Visualization techniques are known to be helpful in peak performance training and have more power to achieve results when the mind is clear and quiet. Simple relaxation techniques are not as powerful as advance meditation practices. I have explored many different approaches to meditation, self-hypnosis and yogic breathing methods. These practices are powerful and will help an individual achieve at a higher level when done properly.

3) Self awareness leads to self mastery. Self-awareness opens the possibility for balance of mind, body and soul. When one finds inner peace and inner balance and has developed physical strength and skills, then great things can happen. An open and aware inner life results in newfound abilities and insights into peak performance. As one becomes more aware, subtle aspects of consciousness emerge that are very powerful in affecting performance.

So there is an obvious relationship between mind, body and spirit that results in higher levels of performance. My recent book, Bouncing Back: How to Recover When Life Knocks You Down, which is based upon interviews with world-class athletes, speaks to this reality. The Mastering the Mental Game approach is based upon all these factors and integrates all aspects of human functioning. We address both outer and inner dimensions that lead to peak performance. The work goes from the inside out. My book, The Yoga of Golf, has some great information on the power of self-mastery as it relates to golf. I also created a 3-hour CD called Find the Zone: Master the Mental Game of Golf, which is loaded with state of the art sport psychology information and actual guided meditation programs for enhanced concentration, focus and visualization.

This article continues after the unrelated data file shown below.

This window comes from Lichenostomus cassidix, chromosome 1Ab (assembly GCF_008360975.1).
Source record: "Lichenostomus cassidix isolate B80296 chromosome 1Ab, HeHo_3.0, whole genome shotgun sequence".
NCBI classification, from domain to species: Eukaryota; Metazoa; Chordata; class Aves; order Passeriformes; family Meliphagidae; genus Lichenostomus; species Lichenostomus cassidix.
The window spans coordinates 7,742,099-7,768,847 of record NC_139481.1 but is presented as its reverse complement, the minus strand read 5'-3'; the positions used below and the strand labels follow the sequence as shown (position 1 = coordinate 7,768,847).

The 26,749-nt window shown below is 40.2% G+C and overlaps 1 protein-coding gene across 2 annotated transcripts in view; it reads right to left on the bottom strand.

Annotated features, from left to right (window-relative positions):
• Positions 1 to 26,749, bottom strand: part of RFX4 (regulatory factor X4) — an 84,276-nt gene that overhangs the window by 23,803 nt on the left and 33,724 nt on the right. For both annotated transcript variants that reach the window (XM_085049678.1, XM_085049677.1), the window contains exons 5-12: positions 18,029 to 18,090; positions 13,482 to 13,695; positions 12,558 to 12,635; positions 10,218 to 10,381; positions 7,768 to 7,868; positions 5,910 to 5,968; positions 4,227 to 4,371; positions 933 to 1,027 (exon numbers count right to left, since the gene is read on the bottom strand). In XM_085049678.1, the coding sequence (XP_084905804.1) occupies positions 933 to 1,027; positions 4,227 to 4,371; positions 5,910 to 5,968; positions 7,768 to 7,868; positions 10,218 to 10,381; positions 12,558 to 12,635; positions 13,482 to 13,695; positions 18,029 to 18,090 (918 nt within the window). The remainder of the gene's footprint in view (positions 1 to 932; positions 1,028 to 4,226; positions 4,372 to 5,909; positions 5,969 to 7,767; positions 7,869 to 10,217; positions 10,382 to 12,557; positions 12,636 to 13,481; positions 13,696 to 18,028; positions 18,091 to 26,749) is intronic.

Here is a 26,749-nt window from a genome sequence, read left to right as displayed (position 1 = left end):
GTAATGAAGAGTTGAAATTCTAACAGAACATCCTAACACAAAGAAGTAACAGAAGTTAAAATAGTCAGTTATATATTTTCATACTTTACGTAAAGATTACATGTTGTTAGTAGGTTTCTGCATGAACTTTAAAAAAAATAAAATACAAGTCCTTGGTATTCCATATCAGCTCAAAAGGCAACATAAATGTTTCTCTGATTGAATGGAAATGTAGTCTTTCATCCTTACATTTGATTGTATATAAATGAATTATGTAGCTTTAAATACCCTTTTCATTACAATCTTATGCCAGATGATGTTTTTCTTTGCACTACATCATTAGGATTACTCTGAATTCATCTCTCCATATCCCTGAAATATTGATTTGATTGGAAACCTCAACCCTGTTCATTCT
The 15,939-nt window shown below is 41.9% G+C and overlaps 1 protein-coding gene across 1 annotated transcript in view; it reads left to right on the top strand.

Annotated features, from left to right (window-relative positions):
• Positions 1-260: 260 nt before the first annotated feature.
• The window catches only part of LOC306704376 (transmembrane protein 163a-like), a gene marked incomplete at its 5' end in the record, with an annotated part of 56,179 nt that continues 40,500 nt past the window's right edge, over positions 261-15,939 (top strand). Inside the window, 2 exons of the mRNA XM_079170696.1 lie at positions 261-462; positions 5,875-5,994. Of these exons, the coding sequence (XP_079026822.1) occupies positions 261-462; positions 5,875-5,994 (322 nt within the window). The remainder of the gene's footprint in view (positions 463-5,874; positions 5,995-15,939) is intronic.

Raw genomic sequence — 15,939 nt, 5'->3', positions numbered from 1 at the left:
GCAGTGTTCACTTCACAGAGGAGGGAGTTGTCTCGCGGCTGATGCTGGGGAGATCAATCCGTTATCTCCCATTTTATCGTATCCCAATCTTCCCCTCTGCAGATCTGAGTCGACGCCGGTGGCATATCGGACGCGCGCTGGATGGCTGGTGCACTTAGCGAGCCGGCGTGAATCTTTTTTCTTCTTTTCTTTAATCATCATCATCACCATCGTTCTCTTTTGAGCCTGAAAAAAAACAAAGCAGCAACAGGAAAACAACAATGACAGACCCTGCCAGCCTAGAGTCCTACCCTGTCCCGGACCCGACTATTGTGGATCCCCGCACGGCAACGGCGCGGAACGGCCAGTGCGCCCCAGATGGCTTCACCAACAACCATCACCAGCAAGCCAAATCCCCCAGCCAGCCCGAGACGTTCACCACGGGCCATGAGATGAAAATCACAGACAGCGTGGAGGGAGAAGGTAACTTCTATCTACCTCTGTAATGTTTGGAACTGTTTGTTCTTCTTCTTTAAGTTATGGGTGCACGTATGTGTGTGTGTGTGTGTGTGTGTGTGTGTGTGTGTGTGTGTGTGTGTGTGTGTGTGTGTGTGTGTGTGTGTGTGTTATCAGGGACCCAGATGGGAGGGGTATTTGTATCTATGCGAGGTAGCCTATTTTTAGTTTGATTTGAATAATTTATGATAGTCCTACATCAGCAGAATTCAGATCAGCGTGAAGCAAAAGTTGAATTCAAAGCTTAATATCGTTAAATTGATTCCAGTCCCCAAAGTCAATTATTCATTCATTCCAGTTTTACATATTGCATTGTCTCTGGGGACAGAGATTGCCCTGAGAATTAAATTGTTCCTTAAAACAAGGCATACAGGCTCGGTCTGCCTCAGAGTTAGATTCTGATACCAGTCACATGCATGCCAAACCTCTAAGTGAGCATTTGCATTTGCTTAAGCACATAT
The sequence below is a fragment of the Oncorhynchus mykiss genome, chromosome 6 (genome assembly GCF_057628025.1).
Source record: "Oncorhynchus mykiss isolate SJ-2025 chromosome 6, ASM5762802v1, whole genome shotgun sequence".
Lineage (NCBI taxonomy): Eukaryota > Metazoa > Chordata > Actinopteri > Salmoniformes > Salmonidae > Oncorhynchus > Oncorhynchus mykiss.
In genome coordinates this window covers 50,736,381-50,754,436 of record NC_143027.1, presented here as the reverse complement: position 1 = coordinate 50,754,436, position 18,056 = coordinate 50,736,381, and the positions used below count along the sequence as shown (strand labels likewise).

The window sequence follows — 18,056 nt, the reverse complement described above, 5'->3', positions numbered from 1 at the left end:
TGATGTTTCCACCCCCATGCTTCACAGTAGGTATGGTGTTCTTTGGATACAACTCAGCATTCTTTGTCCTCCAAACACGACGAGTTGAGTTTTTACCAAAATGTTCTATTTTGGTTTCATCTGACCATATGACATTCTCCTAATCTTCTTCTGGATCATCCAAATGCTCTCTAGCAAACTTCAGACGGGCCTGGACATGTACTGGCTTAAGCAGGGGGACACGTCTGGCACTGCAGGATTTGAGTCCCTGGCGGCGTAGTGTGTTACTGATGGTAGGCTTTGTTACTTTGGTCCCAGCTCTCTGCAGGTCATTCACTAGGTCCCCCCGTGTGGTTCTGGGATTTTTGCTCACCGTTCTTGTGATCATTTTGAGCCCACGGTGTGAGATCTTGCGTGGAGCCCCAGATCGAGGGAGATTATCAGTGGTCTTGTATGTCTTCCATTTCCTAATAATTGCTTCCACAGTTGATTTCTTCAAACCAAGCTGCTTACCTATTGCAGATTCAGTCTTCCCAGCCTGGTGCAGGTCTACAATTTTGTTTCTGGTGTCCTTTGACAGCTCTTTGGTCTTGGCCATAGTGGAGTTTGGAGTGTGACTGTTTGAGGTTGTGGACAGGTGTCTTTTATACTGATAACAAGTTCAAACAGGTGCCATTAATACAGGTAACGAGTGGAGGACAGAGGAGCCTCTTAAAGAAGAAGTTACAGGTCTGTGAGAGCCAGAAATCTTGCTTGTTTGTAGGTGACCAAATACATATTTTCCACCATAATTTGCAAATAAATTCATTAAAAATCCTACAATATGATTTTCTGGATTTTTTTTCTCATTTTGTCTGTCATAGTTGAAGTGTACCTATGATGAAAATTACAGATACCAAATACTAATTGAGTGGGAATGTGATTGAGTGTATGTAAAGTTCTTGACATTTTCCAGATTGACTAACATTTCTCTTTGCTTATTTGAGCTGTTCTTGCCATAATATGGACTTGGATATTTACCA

Personal development, growth and change do not usually happen overnight, although it can. My work with subtle energy does speed up the change process. My work as a psychologist and healer in complementary health care taught me how to more quickly and more effectively facilitate change in those who are open and interested.

In summary, Mastering the Mental Game is more than a series of techniques to develop concentration and focus. This approach is about self-mastery and how to apply a new perspective to golf for enhanced performance. This approach is philosophical, psychological, practical, and transformational. If you would like to find out if you are ready to this approach, give me a call.

©2010 Copyright Ronald L.Mann

FOX25 Morning News Interview: Bouncing Back

September 5, 2010 § Leave a comment

I had a great interview on FOX25 Boston Morning News. We discussed many of the key essential principles and stories from Bouncing Back: How to Recover When Life Knocks You Down. View it Now.

YouTube video from Freeman Michaels Show

August 19, 2010 § Leave a comment

This is a great part of an hour interview on the Freeman Michaels Show.  http://www.youtube.com/watch?v=FOe7eUT2Q0g    

We talk about the difference between religion and spirituality and how to gracefully move through life’s greatest challenges. The interview focused on the information in Bouncing Back: How to Recover When Life Knocks You Down.

Play to Win!

August 15, 2010 § Leave a comment

This will appear in the September issue of Arizona Golfer.